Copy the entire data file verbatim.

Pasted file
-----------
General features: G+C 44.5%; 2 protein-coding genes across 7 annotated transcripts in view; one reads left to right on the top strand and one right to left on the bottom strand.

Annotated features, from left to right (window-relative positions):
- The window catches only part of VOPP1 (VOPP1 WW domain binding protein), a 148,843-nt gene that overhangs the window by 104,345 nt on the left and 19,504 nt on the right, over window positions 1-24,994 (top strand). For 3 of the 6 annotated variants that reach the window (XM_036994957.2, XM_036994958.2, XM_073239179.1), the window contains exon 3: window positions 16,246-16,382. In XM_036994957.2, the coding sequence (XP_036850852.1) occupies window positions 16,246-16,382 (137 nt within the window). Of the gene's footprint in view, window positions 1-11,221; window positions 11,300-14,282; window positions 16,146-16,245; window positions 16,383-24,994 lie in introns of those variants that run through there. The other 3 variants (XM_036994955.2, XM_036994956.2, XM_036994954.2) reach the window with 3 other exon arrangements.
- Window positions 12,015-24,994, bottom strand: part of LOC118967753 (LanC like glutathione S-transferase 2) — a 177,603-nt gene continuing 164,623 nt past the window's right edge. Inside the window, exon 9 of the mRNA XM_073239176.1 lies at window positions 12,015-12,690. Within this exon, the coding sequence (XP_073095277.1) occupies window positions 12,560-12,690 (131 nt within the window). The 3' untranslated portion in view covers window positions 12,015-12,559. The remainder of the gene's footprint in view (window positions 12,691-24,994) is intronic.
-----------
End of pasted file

General features: G+C 44.5%; 2 protein-coding genes across 7 annotated transcripts in view; one reads left to right on the top strand and one right to left on the bottom strand.

Annotated features, from left to right (window-relative positions):
- The window catches only part of VOPP1 (VOPP1 WW domain binding protein), a 148,843-nt gene that overhangs the window by 104,345 nt on the left and 19,504 nt on the right, over window positions 1-24,994 (top strand). For 3 of the 6 annotated variants that reach the window (XM_036994957.2, XM_036994958.2, XM_073239179.1), the window contains exon 3: window positions 16,246-16,382. In XM_036994957.2, the coding sequence (XP_036850852.1) occupies window positions 16,246-16,382 (137 nt within the window). Of the gene's footprint in view, window positions 1-11,221; window positions 11,300-14,282; window positions 16,146-16,245; window positions 16,383-24,994 lie in introns of those variants that run through there. The other 3 variants (XM_036994955.2, XM_036994956.2, XM_036994954.2) reach the window with 3 other exon arrangements.
- Window positions 12,015-24,994, bottom strand: part of LOC118967753 (LanC like glutathione S-transferase 2) — a 177,603-nt gene continuing 164,623 nt past the window's right edge. Inside the window, exon 9 of the mRNA XM_073239176.1 lies at window positions 12,015-12,690. Within this exon, the coding sequence (XP_073095277.1) occupies window positions 12,560-12,690 (131 nt within the window). The 3' untranslated portion in view covers window positions 12,015-12,559. The remainder of the gene's footprint in view (window positions 12,691-24,994) is intronic.